DoomwalkThe sorceress gazes up in awe at the Angel of Death who stands like a skyscraper in the centre of the desolate land of Sheol.
A vast flat plain strewn with small rocks. In the far distance, the plain is ringed by sharp mountains, but they are so far off that they don’t look tall. Certainly not as tall as the central figure, Azrael.
This is the archangel Azrael, the angel of death. First of all, he is huge - as tall as a mountain, so that his head is actually hazed by clouds and distance.Azrael is naked, but some states in the US tend to be prudish and won’t allow us to show genitals on a book cover, so he should stand facing slightly away from us. He’s just turning his head as if he has noticed the presence of the player-character – though to him she is insignificant, barely more than a gnat.
In appearance he’s like the classic Greek-Roman ideal, with muscles that look almost sculpted. His skin is dark grey, but that’s offset by the rich colours of his wings. The pattern of feathers on the wings is like a peacock’s tail, covered with eyes – only most of the eyes are closed, only about a tenth of the eyes are open. Here’s the description from the book:
A naked giant as large as a mountain. Wrapped across his face is a white blindfold. A colossal sword is planted on the ground in front of him, with his mighty hand resting on its ivory pommel. His face is beautiful beyond mortal comprehension, and he has wings which touch the edges of the sky. The plumage of these wings has a pattern like a peacock's tail, with countless eyes - except that many of the 'eyes' in the pattern are closed. You know from folklore that each represents a man or woman in the mortal world, closing when that individual dies. When all the eyes are closed it will be the Day of Judgement, and that day cannot be far off. Many more are closed than are open: the dead far outnumber the living.I’ve done a sketch but there’s a big problem with it – Azrael isn’t nearly tall enough. He should be a thousand feet tall!
A sorceress. She is standing looking up at Azrael and has her left hand raised to her face as if she’s shielding her eyes from a dazzling light. Her other hand grips an elaborate jewelled staff. She wears long flowing robes as you’d expect of a wizard. Her body language doesn’t suggest that she intends to fight Azrael – he’s far too huge and powerful, you may as well think of attacking a mountain. Instead, her posture should convey awe and wonder.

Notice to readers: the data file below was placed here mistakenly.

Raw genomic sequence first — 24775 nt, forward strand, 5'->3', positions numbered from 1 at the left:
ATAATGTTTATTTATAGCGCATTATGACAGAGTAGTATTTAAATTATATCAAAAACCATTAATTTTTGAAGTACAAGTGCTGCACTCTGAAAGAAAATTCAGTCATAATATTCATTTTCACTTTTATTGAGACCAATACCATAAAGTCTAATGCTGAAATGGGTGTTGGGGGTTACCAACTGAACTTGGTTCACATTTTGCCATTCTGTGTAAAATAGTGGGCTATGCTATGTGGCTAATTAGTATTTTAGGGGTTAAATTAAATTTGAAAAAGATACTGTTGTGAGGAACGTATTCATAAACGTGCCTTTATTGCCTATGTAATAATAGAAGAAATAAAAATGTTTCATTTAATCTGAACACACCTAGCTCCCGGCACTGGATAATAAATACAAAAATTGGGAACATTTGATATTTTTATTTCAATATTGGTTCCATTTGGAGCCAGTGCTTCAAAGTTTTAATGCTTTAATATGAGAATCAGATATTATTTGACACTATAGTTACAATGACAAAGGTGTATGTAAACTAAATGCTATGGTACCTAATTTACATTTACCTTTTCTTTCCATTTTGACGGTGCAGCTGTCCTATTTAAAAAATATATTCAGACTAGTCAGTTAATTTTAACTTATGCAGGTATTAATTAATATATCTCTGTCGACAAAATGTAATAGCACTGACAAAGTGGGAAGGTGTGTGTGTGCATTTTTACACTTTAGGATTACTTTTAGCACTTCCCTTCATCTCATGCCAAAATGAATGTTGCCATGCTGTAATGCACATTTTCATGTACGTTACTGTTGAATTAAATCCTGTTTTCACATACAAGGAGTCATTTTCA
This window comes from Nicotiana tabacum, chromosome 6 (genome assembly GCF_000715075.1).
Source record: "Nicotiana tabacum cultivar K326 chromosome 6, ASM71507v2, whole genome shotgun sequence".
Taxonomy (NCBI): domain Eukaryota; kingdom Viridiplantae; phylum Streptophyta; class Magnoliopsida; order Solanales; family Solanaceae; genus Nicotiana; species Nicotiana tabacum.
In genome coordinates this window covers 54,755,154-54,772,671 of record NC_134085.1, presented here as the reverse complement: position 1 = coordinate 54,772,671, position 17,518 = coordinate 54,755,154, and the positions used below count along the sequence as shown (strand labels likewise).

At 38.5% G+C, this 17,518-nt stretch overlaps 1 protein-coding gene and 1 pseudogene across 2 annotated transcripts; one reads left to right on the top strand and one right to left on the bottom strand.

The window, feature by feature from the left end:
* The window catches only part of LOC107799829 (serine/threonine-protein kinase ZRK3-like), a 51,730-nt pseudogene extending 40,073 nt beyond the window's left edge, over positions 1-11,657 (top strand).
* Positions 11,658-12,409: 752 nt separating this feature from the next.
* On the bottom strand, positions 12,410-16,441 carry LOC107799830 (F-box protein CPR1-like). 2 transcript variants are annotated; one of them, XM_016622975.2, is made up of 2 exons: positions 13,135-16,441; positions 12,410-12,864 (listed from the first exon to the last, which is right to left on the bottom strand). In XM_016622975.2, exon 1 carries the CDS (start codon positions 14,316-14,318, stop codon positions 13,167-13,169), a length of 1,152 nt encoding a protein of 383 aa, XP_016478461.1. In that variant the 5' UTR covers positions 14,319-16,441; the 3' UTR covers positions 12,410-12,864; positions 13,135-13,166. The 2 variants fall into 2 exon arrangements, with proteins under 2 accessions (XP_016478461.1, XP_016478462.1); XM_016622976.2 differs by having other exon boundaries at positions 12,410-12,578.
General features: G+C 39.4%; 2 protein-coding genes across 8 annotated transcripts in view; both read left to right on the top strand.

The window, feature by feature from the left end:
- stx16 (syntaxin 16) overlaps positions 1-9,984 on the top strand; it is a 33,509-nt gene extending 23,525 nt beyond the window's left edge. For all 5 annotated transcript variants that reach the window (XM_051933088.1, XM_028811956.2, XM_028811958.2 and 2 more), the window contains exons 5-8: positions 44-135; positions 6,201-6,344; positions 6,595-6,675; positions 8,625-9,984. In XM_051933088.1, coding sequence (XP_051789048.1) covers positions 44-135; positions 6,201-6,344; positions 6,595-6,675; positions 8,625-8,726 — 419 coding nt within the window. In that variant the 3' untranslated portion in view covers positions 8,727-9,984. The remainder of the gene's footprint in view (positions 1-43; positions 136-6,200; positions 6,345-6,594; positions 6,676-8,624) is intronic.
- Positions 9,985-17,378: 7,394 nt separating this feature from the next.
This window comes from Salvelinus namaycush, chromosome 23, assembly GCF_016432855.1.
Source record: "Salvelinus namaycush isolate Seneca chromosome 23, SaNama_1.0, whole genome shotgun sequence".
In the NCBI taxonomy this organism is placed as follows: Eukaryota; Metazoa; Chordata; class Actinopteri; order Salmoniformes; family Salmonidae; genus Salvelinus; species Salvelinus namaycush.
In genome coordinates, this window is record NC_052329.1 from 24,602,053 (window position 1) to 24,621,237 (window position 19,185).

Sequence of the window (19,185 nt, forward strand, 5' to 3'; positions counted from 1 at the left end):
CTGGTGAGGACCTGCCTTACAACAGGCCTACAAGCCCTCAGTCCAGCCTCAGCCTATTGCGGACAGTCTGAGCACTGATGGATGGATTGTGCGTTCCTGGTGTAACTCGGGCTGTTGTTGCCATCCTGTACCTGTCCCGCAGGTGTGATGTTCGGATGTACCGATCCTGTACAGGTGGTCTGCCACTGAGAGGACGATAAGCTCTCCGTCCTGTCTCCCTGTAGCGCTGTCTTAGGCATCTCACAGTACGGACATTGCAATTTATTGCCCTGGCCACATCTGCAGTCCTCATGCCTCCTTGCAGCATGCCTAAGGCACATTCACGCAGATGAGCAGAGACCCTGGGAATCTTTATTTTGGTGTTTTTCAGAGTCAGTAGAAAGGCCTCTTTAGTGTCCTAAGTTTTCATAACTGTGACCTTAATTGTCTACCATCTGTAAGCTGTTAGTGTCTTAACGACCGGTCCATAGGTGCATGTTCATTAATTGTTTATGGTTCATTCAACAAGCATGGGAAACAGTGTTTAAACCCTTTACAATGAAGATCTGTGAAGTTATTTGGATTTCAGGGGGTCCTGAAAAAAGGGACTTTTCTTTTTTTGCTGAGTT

The Walls of Spyte
An arctic wasteland. In the background is the city of Spyte, a walled citadel of grey towers and spires surrounded by a high basalt wall. The city is completely encircled by a broad chasm almost a mile across. From this chasm rise sulphurous fumes that form patches of yellowish haze in the icy air.
An ice bear – a creature with the heavy frame and shoulders of a bear, but covered in quills like a porcupine. Its claws and quills seem to be made of ice, in fact.
All four of our heroes from the earlier covers – the warrior with a spear, behind him the rogue aiming his bow, the sage with her quarterstaff, and the sorceress conjuring a powerful spell. All of them are wearing heavy furs to protect themselves in the cold environment.
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As a final note, these are very different from the covers I envisaged for a new streamlined edition of Blood Sword a few years ago. The design has to fit what you're trying to do. Those would have been more of a grown-up rethink of the books, with emphasis on the interactive novel aspect. Because in the end we just opted to re-release the original kids' books, complete with tactical maps and rules as complex as a few months of Brexit negotiation, the more vibrant in-your-face cover designs were more appropriate.